BW Marketing Whitebook launch: Marketers discuss challenges in connecting with consumers with new age technology

At the 12th edition of BW Businessworld Marketing Whitebook, marketers discussed the challenges that lay ahead of them in reaching out to audience with respect to new age technology

e4m by exchange4media Staff
Updated: Jul 28, 2016 8:29 AM
BW Marketing Whitebook launch: Marketers discuss challenges in connecting with consumers with new age technology

At the 12th edition of BW Businessworld Marketing Whitebook, marketing leaders discussed the new styles and new kinds of media to connect with consumer in relevant ways. The panel discussion moderated by Mallikarjun Das, Group CEO, Starcom India had Bhaskar Choudhuri, Consumer Marketing and Digital, Lenovo, John Burbank, President, Strategic Initiatives, Nielsen, Sai Srinivas, Founder and CEO, CREO and Siddharth Banerjee, Marketing, Vodafone. Emphasis was definitely on digital and challenges it presents.

Das started the discussion with a question on digital spends. “Why haven’t they picked up?”


Banerjee chose to go ahead first, “If we look at ad-ex this year for the first time we have reached double digit 12.5% on digital spending. In India, where digital takes the shape of a mobile phone as more people get immersed in digital world, marketers will spend more and more on digital medium.  As consumers are getting more and more on digital medium, marketers need to evolve in this current pace of time. Consumers are leading the marketers in adopting the digital medium. So lot of marketers have made huge strides in catching up. There are some who still need to make that transition. The question is 12.5% good enough? No, because there is so much more headroom. It will increase to 20-30%. Are brands doing enough? A lot of brands I have worked with are doing exciting things depending on target audiences. For example, a youth oriented brand like Axe and VodafoneYou will substantially have higher per cent of spend on digital media. As more consumers are exposed to smartphones and consuming content within that, we will see more digital spends.”

Srinivas agreed with a different perspective, “In digital media, it’s not important that people have a smartphone but more important on how active are they on the Internet on their smartphones. Lot of digital advertising depends on that. For a big companies like HUL, Lenovo and Vodafone the money that they have, 12.5% of that could be large. As soon as you see people having active internet connection, the digital spends are going to grow.”

Burbank brought up an interesting point here, “Advertisers don’t get enough confidence on spending on digital. So what does it take to build confidence? First thing that needs to be considered is the reach. Second is precedence. When I put an advertisement on the digital platform versus television does it move the purchasing? You have to build a measure in relative that values in terms of precedence. As better measure comes into the ecosystem advertisers are going to push money into digital.”

Malikarjun Das moved to legacy spenders, “Some of them are not coming as fast as others. Do you think CPG is spending enough?”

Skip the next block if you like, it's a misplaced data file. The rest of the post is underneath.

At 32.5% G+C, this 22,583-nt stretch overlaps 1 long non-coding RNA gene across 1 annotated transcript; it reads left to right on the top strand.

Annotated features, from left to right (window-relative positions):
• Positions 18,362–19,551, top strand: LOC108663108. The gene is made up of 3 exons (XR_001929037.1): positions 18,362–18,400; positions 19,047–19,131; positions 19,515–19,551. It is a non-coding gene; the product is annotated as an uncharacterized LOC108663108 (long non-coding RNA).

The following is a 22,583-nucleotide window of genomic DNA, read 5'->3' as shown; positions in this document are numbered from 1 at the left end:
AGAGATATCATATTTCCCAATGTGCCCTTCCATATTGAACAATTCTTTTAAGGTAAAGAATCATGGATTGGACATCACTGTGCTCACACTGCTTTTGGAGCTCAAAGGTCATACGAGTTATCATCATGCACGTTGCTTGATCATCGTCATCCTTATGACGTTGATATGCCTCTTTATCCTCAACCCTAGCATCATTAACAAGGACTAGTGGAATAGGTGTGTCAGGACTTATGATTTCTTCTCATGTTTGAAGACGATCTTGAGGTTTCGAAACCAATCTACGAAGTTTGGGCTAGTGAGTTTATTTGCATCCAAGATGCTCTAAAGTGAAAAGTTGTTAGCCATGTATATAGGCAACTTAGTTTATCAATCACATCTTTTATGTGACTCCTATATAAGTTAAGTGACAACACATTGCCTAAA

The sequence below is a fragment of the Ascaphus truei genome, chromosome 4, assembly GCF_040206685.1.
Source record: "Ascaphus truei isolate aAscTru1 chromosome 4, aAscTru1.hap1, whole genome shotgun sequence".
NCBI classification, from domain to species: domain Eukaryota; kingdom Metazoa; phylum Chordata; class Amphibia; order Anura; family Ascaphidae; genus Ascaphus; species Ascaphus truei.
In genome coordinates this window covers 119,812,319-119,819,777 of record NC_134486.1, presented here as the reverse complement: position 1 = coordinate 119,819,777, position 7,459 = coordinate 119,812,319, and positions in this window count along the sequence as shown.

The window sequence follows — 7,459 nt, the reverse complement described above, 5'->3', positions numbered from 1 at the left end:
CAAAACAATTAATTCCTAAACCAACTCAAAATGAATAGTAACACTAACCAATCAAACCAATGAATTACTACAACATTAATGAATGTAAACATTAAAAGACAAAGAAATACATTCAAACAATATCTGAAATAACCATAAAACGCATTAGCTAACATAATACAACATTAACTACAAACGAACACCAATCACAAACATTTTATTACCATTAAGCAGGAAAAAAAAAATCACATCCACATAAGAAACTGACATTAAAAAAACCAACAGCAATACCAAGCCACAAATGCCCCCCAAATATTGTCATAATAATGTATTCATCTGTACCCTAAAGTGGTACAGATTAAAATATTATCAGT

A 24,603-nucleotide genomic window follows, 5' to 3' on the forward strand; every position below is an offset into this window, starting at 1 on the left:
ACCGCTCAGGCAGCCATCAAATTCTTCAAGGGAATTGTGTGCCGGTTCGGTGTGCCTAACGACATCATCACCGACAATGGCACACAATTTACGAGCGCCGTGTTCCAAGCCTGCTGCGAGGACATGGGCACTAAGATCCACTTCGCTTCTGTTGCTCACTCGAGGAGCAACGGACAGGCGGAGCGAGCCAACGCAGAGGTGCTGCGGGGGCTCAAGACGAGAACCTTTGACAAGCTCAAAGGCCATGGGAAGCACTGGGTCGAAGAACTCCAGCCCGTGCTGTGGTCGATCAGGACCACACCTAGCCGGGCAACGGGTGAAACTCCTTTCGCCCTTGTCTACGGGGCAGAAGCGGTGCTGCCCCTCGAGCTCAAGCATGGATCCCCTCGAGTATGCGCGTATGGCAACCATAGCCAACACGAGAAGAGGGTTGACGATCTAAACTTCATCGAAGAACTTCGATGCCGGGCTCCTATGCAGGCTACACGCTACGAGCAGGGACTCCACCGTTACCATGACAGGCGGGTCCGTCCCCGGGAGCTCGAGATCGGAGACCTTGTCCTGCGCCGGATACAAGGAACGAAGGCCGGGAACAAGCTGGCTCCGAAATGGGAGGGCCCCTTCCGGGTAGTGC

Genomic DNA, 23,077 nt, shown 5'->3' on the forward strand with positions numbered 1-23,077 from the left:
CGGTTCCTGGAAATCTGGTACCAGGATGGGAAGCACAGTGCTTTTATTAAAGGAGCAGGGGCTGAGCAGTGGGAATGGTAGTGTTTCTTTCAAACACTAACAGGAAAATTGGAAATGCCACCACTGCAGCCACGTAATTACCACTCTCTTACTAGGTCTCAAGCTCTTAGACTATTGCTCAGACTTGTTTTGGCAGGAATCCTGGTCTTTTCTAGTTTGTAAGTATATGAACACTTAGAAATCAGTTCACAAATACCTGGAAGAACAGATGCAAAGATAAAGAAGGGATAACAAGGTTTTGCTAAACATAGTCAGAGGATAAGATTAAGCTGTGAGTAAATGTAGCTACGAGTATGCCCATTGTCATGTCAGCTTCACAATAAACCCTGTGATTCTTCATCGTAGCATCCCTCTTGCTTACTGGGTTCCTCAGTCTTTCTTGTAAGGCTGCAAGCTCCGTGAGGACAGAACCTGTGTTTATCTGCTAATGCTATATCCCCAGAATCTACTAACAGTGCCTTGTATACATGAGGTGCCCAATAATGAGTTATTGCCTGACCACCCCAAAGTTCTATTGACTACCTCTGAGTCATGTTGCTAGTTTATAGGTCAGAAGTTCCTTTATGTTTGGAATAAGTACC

Das said, “If you look at the industrial sector alone this is a big antennae of digital. For people like us, digital is not a medium. It’s also a marketplace. CPG, by definition, is far more frequency based. You want to frequently interact with the consumer because frequency of transaction is very high. Device purchase happens once in a year or six months. The cost of targeting is drastically high and that’s very important. Time that’s spent on digital is on price comparison sites, e-commerce and review sites which influences lot of consumers. Consumer behaviour has changed drastically over the last 5-7 years.”

Discussion moved to programmatic and ad blocks and how the latter is an interesting creative challenge for advertisers and marketers to reach out to audience through quality creative product.

Das concluded the discussion with an interesting question: how is technology changing television and print? “What kind of change is happening in these mediums? What technology can they foresee later on?”

Choudhuri answered, “My personal opinion is one sees a lot of sophistication from technology in print and television. Digital is their marketplace. They can use activation models to find out nature of the reach and how is it changing. How is it serving on print and television? For instance, 15th August is coming and it’s getting sharp focus on television as consumer is considering this point. This medium works only at that point. You see an extreme sharpness on that point. There’s sophistication coming from the creative side.”

Burbank said, “Indian print are using asset and doing clever things to reach out to their audience.”

Mention was made of newspaper’s front page advertisements and jackets. Srinivas wasn’t too optimistic about it, “People are fixated with print. But in my opinion this front page advertisement is going to die. Technology innovations have to come like augmented reality where you can put your phone on ad and see what happens.”

At this point, Das added programmatic to the discussion, “Is programmatic happening in the market sooner than later?”

Banerjee shared his view, “From the principal standpoint within the complexity of languages that we have we have to see what’s the growth of television. Programmatic absolutely should happen. We can’t predict the time.”

Srinivas ended it on a skeptical note, “Only HD set top boxes can enable programmatic.” 

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